Before these experiments most physicists believed in an objective, independent universe. They still clung to the assumption that physical states exist in some absolute sense before they are measured.

All of this is now gone for keeps.

In the first place, the belief in an objective, independent universe is not the same thing as the assumption that physical states exist in some absolute sense before they are measured.  In the second, “All this” is not gone for keeps in either case.  Such comments have nothing in common with scientific hypotheses.  Rather, they are ideological statements of faith.  Lanza continues with a discussion of the so-called Goldilocks principle:

The strangeness of quantum reality is far from the only argument against the old model of reality. There is also the matter of the fine-tuning of the cosmos. Many fundamental traits, forces, and physical constants—like the charge of the electron or the strength of gravity—make it appear as if everything about the physical state of the universe were tailor-made for life. Some researchers call this revelation the Goldilocks principle, because the cosmos is not “too this” or “too that” but rather “just right for life.”

At the moment there are only four explanations for this mystery. The first two give us little to work with from a scientific perspective. One is simply to argue for incredible coincidence. Another is to say, “God did it,” which explains nothing even if it is true.

The third explanation invokes a concept called the anthropic principle, first articulated by Cambridge astrophysicist Brandon Carter in 1973. This principle holds that we must find the right conditions for life in our universe, because if such life did not exist, we would not be here to find those conditions. Some cosmologists have tried to wed the anthropic principle with the recent theories that suggest our universe is just one of a vast multitude of universes, each with its own physical laws. Through sheer numbers, then, it would not be surprising that one of these universes would have the right qualities for life. But so far there is no direct evidence whatsoever for other universes.

The final option is biocentrism, which holds that the universe is created by life and not the other way around.

Why biocentrism, which explains none of the observed phenomena mentioned in the article, must be considered the “final option” is beyond me.  Allow me to suggest a fifth option:  Our knowledge of the physical universe is imperfect, and, as yet, we lack the physical insight to explain everything we observe or to grasp the physical essence of a universe of which our senses give us but a clouded perception.  While I am not quite as convinced as Einstein that “God does not play dice with the universe,” it seems to me that the words of de Broglie, a great physicist who first proposed the theory of matter waves, are well worth heeding:

We can reasonably accept that the attitude adopted for nearly 30 years by theoretical quantum physicists is, at least in appearance, the exact counterpart of information which experiment has given us of the atomic world. At the level now reached by research in microphysics, it is certain that methods of measurement do not allow us to determine simultaneously all the magnitudes which would be necessary to obtain a picture of the classical type of corpuscles (this can be deduced from Heisenberg’s uncertainty principle), and that the perturbations introduced by the measurement, which are impossible to eliminate, prevent us in general from predicting precisely the result which it will produce and allow only statistical predictions. The construction of purely probabilistic formulae that all theoreticians use today was thus completely justified. However, the majority of them, often under the influence of preconceived ideas derived from positivist doctrine, have thought that they could go further and assert that the uncertain and incomplete character of the knowledge that experiment at its present stage gives us about what really happens in microphysics is the result of a real indeterminacy of the physical states and of their evolution. Such an extrapolation does not appear in any way to be justified. It is possible that looking into the future to a deeper level of physical reality we will be able to interpret the laws of probability and quantum physics as being the statistical results of the development of completely determined values of variables which are at present hidden from us. It may be that the powerful means we are beginning to use to break up the structure of the nucleus and to make new particles appear will give us one day a direct knowledge which we do not now have at this deeper level. To try to stop all attempts to pass beyond the present viewpoint of quantum physics could be very dangerous for the progress of science and would furthermore be contrary to the lessons we may learn from the history of science. This teaches us, in effect, that the actual state of our knowledge is always provisional and that there must be, beyond what is actually known, immense new regions to discover.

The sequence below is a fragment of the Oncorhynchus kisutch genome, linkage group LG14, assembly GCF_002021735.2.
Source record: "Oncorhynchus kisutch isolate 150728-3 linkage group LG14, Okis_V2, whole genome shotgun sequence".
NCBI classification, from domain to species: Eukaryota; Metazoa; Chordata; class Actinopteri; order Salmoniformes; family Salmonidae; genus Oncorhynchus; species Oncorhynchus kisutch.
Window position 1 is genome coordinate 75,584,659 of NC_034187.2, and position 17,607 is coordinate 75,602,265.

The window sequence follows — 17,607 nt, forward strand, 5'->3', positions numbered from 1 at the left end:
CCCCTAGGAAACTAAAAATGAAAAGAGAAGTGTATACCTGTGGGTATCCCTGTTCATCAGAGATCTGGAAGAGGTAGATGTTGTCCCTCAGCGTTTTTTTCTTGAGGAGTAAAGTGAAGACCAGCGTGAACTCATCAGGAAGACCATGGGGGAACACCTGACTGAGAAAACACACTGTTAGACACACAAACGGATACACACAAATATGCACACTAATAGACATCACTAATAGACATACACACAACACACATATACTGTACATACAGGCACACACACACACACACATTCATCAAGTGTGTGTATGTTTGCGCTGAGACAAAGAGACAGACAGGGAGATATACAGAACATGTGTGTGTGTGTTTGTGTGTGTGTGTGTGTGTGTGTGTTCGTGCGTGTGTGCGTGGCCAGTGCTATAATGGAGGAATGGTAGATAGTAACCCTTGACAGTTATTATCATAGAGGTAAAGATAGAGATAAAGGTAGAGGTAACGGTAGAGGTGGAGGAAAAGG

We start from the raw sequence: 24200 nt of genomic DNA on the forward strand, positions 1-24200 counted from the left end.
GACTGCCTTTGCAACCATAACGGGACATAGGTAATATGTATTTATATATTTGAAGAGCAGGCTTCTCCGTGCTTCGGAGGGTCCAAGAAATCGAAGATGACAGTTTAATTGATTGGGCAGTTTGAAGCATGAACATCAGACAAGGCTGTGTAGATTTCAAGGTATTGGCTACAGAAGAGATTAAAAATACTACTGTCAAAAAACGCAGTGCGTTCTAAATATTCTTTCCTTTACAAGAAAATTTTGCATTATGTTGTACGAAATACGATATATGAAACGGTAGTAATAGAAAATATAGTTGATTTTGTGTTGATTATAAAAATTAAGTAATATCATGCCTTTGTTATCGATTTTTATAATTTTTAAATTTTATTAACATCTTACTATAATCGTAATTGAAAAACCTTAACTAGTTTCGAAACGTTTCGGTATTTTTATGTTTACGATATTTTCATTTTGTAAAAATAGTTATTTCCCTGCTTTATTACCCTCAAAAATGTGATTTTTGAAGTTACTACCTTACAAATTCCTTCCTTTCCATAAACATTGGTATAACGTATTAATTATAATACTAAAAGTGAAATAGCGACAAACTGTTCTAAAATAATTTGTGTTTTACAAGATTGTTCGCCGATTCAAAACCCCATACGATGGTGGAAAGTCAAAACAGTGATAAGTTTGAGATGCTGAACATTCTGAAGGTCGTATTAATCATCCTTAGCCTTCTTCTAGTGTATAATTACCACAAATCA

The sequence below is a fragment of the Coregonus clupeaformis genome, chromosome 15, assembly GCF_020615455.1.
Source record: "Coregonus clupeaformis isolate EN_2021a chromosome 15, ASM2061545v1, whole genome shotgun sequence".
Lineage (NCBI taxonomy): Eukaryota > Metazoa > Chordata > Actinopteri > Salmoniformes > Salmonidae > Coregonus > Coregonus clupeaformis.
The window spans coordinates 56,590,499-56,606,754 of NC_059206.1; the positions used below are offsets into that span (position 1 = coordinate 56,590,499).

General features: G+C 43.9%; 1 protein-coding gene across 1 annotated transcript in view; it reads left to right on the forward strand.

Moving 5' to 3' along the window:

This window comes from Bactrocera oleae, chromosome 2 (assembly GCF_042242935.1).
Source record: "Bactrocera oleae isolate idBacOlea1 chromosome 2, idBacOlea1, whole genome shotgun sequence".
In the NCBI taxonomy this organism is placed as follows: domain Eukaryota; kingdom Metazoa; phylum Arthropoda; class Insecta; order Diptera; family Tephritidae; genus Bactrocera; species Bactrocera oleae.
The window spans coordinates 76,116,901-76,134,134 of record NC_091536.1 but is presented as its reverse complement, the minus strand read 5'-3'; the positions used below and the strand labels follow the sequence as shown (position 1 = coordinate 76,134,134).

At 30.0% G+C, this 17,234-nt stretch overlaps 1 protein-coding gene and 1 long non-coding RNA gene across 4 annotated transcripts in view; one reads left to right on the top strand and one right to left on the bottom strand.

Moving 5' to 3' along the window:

Well said by a great physicist and a great thinker, who, in spite of his fame, still had the humility to present his ideas as hypotheses instead of dogmas set forth imperiously as “the final option.”

Author: Helian

I am Doug Drake, and I live in Maryland, not far from Washington, DC. I am a graduate of West Point, and I hold a Ph.D. in nuclear engineering from the University of Wisconsin. My blog reflects my enduring fascination with human nature and human morality.